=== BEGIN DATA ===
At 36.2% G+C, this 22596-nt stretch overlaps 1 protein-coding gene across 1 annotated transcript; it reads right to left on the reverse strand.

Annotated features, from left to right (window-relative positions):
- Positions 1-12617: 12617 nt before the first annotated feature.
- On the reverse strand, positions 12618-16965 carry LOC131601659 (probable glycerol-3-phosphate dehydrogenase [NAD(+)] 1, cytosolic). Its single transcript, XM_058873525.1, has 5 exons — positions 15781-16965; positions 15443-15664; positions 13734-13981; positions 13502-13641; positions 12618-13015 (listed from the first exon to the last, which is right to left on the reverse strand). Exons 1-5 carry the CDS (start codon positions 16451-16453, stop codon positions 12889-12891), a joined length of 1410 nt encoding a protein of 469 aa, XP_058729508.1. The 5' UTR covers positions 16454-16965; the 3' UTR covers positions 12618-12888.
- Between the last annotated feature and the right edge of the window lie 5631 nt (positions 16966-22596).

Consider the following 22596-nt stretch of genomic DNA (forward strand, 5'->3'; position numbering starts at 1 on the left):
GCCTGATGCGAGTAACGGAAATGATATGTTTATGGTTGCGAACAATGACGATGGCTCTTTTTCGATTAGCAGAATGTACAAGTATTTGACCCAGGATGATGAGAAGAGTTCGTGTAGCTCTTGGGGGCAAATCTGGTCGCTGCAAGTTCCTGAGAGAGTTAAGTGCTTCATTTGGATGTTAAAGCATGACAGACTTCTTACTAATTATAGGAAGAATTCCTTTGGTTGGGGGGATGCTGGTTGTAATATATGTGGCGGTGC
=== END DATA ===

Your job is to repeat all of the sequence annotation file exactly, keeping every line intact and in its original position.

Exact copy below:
At 36.2% G+C, this 22596-nt stretch overlaps 1 protein-coding gene across 1 annotated transcript; it reads right to left on the reverse strand.

Annotated features, from left to right (window-relative positions):
- Positions 1-12617: 12617 nt before the first annotated feature.
- On the reverse strand, positions 12618-16965 carry LOC131601659 (probable glycerol-3-phosphate dehydrogenase [NAD(+)] 1, cytosolic). Its single transcript, XM_058873525.1, has 5 exons — positions 15781-16965; positions 15443-15664; positions 13734-13981; positions 13502-13641; positions 12618-13015 (listed from the first exon to the last, which is right to left on the reverse strand). Exons 1-5 carry the CDS (start codon positions 16451-16453, stop codon positions 12889-12891), a joined length of 1410 nt encoding a protein of 469 aa, XP_058729508.1. The 5' UTR covers positions 16454-16965; the 3' UTR covers positions 12618-12888.
- Between the last annotated feature and the right edge of the window lie 5631 nt (positions 16966-22596).

Consider the following 22596-nt stretch of genomic DNA (forward strand, 5'->3'; position numbering starts at 1 on the left):
GCCTGATGCGAGTAACGGAAATGATATGTTTATGGTTGCGAACAATGACGATGGCTCTTTTTCGATTAGCAGAATGTACAAGTATTTGACCCAGGATGATGAGAAGAGTTCGTGTAGCTCTTGGGGGCAAATCTGGTCGCTGCAAGTTCCTGAGAGAGTTAAGTGCTTCATTTGGATGTTAAAGCATGACAGACTTCTTACTAATTATAGGAAGAATTCCTTTGGTTGGGGGGATGCTGGTTGTAATATATGTGGCGGTGC